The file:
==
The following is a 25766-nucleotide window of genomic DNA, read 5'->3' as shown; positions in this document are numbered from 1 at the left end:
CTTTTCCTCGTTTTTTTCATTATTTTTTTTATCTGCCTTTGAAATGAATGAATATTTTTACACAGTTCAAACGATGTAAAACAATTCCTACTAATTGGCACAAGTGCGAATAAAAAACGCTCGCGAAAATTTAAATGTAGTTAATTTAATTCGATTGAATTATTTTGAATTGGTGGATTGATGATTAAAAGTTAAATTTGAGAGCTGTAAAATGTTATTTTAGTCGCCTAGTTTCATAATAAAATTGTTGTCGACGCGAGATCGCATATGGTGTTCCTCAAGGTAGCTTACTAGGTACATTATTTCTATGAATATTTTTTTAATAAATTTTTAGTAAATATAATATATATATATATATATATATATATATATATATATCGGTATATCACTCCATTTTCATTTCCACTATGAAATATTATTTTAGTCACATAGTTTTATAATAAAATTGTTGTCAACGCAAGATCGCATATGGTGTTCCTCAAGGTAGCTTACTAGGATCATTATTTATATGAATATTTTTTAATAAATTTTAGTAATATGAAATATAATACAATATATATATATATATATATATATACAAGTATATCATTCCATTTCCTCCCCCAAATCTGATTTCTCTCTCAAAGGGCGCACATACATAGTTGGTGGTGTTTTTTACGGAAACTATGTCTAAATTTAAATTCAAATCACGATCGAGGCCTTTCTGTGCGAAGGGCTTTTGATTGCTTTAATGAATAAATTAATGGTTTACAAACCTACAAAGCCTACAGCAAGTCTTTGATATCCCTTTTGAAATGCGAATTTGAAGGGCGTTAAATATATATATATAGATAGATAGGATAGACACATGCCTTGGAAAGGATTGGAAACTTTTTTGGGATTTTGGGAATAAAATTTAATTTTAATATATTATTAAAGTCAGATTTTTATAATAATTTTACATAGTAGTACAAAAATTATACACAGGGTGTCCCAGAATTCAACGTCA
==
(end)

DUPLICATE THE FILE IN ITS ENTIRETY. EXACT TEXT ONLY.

The following is a 25766-nucleotide window of genomic DNA, read 5'->3' as shown; positions in this document are numbered from 1 at the left end:
CTTTTCCTCGTTTTTTTCATTATTTTTTTTATCTGCCTTTGAAATGAATGAATATTTTTACACAGTTCAAACGATGTAAAACAATTCCTACTAATTGGCACAAGTGCGAATAAAAAACGCTCGCGAAAATTTAAATGTAGTTAATTTAATTCGATTGAATTATTTTGAATTGGTGGATTGATGATTAAAAGTTAAATTTGAGAGCTGTAAAATGTTATTTTAGTCGCCTAGTTTCATAATAAAATTGTTGTCGACGCGAGATCGCATATGGTGTTCCTCAAGGTAGCTTACTAGGTACATTATTTCTATGAATATTTTTTTAATAAATTTTTAGTAAATATAATATATATATATATATATATATATATATATATATATCGGTATATCACTCCATTTTCATTTCCACTATGAAATATTATTTTAGTCACATAGTTTTATAATAAAATTGTTGTCAACGCAAGATCGCATATGGTGTTCCTCAAGGTAGCTTACTAGGATCATTATTTATATGAATATTTTTTAATAAATTTTAGTAATATGAAATATAATACAATATATATATATATATATATATATACAAGTATATCATTCCATTTCCTCCCCCAAATCTGATTTCTCTCTCAAAGGGCGCACATACATAGTTGGTGGTGTTTTTTACGGAAACTATGTCTAAATTTAAATTCAAATCACGATCGAGGCCTTTCTGTGCGAAGGGCTTTTGATTGCTTTAATGAATAAATTAATGGTTTACAAACCTACAAAGCCTACAGCAAGTCTTTGATATCCCTTTTGAAATGCGAATTTGAAGGGCGTTAAATATATATATATAGATAGATAGGATAGACACATGCCTTGGAAAGGATTGGAAACTTTTTTGGGATTTTGGGAATAAAATTTAATTTTAATATATTATTAAAGTCAGATTTTTATAATAATTTTACATAGTAGTACAAAAATTATACACAGGGTGTCCCAGAATTCAACGTCA